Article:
1. ## Geometric construction

Suppose that $a,b,c \in \mathbb{R}$ satisfy:

$0

i). Give a geometric construction to prove there exists a triangle in the Euclidean plane $\mathbb{E}^2$ (that is $\mathbb{R}^2$ with the usual metric) with sides of length equal to $a,b,c$.
I'm not really sure if I got this, but I chose a 5,12,13 triangle. It satisfies the inequalities, but i'm not sure if they want a more general answer.

ii). What special thing happens in your construction if one of the inequalities becomes equality, say, $a=b+c$?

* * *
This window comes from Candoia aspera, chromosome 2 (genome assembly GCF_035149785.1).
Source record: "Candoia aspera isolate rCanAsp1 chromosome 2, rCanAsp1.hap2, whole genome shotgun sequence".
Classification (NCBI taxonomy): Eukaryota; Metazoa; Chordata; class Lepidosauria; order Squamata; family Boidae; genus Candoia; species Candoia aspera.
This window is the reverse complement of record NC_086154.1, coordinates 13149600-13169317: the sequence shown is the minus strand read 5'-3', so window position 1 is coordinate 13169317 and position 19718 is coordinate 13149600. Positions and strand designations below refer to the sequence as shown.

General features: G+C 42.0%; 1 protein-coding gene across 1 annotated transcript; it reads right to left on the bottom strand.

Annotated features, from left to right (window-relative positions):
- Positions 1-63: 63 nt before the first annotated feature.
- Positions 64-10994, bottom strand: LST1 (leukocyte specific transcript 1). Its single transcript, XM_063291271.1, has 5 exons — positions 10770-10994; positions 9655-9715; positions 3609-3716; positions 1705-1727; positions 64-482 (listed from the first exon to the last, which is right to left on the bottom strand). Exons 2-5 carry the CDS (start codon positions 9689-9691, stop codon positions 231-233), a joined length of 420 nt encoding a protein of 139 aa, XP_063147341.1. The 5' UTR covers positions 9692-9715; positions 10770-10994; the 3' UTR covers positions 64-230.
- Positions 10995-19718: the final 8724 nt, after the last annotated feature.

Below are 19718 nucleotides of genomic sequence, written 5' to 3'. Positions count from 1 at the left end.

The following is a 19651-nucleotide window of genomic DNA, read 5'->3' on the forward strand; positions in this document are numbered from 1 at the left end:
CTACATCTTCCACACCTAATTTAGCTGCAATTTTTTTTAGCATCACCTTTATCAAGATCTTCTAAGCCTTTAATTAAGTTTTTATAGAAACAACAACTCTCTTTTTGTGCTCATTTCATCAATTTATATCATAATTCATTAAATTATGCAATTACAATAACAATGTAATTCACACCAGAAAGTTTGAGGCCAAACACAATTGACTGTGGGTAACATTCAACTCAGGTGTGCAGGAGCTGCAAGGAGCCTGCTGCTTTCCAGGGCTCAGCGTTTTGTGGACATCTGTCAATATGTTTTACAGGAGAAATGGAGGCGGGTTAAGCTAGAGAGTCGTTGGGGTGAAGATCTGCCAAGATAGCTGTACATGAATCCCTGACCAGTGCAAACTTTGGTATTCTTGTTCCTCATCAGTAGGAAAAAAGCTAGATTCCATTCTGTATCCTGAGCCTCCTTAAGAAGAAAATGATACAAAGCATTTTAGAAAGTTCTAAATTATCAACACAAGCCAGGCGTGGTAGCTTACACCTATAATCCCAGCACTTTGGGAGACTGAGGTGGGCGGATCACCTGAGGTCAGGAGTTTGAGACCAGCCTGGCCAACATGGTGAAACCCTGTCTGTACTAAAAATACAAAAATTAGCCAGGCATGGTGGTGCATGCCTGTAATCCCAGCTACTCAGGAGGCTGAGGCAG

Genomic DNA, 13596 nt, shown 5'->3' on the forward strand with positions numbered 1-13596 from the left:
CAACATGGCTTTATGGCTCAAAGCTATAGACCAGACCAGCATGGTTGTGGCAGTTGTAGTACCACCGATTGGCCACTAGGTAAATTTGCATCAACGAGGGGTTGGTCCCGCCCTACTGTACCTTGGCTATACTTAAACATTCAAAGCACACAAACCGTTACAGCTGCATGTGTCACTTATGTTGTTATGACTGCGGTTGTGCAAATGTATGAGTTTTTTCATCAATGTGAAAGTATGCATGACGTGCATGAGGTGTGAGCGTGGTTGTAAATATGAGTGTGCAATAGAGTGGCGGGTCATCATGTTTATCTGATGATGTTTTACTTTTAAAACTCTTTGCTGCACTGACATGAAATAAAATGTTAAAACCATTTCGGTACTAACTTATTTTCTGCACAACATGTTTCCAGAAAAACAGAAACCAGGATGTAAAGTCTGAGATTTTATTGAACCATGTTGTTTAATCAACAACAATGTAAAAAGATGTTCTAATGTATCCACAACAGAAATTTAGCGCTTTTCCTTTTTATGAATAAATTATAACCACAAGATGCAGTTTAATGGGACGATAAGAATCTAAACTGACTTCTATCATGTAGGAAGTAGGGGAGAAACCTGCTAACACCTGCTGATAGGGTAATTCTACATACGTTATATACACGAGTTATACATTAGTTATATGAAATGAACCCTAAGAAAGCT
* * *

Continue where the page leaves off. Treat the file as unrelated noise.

With equality (I chose b=c), we get $0 and $0. The second inequality seems a bit redundant since $a>0$.

I don't really see the special thing that happens. My 5,12,13 triangle still works!

2. It seems to me that you have to prove that a triangle exists for arbitrary a, b, and c (subject to the constraints). Maybe you can consider a line segment of length a and two circles whose centers are the ends of the segment and whose radiii are b and c. Then show that the circles intersect when the inequalities hold.